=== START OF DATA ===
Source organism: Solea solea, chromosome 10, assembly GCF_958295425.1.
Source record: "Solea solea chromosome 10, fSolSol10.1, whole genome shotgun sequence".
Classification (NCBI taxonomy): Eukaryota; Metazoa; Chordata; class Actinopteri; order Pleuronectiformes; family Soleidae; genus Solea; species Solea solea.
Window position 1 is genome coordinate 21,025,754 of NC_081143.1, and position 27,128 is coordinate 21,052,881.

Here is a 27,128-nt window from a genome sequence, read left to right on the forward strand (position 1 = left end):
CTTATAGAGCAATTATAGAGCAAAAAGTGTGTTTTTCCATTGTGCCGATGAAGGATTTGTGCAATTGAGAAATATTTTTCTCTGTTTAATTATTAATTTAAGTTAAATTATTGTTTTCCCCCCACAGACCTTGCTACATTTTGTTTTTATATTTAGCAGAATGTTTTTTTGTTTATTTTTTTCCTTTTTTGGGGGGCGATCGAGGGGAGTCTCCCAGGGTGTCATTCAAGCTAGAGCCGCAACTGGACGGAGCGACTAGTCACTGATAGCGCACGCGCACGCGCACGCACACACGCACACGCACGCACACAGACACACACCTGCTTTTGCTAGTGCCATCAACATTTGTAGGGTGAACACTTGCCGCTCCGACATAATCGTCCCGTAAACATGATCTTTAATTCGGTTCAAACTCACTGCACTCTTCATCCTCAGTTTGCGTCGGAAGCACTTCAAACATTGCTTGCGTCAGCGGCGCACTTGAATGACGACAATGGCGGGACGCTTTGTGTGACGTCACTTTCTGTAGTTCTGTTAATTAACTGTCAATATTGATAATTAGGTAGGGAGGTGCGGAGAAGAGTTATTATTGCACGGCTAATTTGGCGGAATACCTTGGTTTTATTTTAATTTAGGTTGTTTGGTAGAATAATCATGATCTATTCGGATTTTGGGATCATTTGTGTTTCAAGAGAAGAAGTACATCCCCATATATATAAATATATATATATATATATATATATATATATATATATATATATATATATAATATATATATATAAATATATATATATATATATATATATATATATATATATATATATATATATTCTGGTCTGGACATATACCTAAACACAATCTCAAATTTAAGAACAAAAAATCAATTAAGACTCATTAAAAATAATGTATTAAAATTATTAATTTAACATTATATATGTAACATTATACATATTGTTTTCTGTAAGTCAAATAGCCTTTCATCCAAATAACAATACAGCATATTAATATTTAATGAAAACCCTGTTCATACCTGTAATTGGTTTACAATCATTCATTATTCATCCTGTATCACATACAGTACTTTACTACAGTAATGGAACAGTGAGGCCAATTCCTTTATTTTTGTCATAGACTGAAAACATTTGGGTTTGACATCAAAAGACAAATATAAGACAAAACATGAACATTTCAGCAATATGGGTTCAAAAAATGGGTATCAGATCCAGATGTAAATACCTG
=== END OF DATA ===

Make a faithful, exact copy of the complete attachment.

Source organism: Solea solea, chromosome 10, assembly GCF_958295425.1.
Source record: "Solea solea chromosome 10, fSolSol10.1, whole genome shotgun sequence".
Classification (NCBI taxonomy): Eukaryota; Metazoa; Chordata; class Actinopteri; order Pleuronectiformes; family Soleidae; genus Solea; species Solea solea.
Window position 1 is genome coordinate 21,025,754 of NC_081143.1, and position 27,128 is coordinate 21,052,881.

Here is a 27,128-nt window from a genome sequence, read left to right on the forward strand (position 1 = left end):
CTTATAGAGCAATTATAGAGCAAAAAGTGTGTTTTTCCATTGTGCCGATGAAGGATTTGTGCAATTGAGAAATATTTTTCTCTGTTTAATTATTAATTTAAGTTAAATTATTGTTTTCCCCCCACAGACCTTGCTACATTTTGTTTTTATATTTAGCAGAATGTTTTTTTGTTTATTTTTTTCCTTTTTTGGGGGGCGATCGAGGGGAGTCTCCCAGGGTGTCATTCAAGCTAGAGCCGCAACTGGACGGAGCGACTAGTCACTGATAGCGCACGCGCACGCGCACGCACACACGCACACGCACGCACACAGACACACACCTGCTTTTGCTAGTGCCATCAACATTTGTAGGGTGAACACTTGCCGCTCCGACATAATCGTCCCGTAAACATGATCTTTAATTCGGTTCAAACTCACTGCACTCTTCATCCTCAGTTTGCGTCGGAAGCACTTCAAACATTGCTTGCGTCAGCGGCGCACTTGAATGACGACAATGGCGGGACGCTTTGTGTGACGTCACTTTCTGTAGTTCTGTTAATTAACTGTCAATATTGATAATTAGGTAGGGAGGTGCGGAGAAGAGTTATTATTGCACGGCTAATTTGGCGGAATACCTTGGTTTTATTTTAATTTAGGTTGTTTGGTAGAATAATCATGATCTATTCGGATTTTGGGATCATTTGTGTTTCAAGAGAAGAAGTACATCCCCATATATATAAATATATATATATATATATATATATATATATATATATATATATATATATAATATATATATATAAATATATATATATATATATATATATATATATATATATATATATATATATTCTGGTCTGGACATATACCTAAACACAATCTCAAATTTAAGAACAAAAAATCAATTAAGACTCATTAAAAATAATGTATTAAAATTATTAATTTAACATTATATATGTAACATTATACATATTGTTTTCTGTAAGTCAAATAGCCTTTCATCCAAATAACAATACAGCATATTAATATTTAATGAAAACCCTGTTCATACCTGTAATTGGTTTACAATCATTCATTATTCATCCTGTATCACATACAGTACTTTACTACAGTAATGGAACAGTGAGGCCAATTCCTTTATTTTTGTCATAGACTGAAAACATTTGGGTTTGACATCAAAAGACAAATATAAGACAAAACATGAACATTTCAGCAATATGGGTTCAAAAAATGGGTATCAGATCCAGATGTAAATACCTG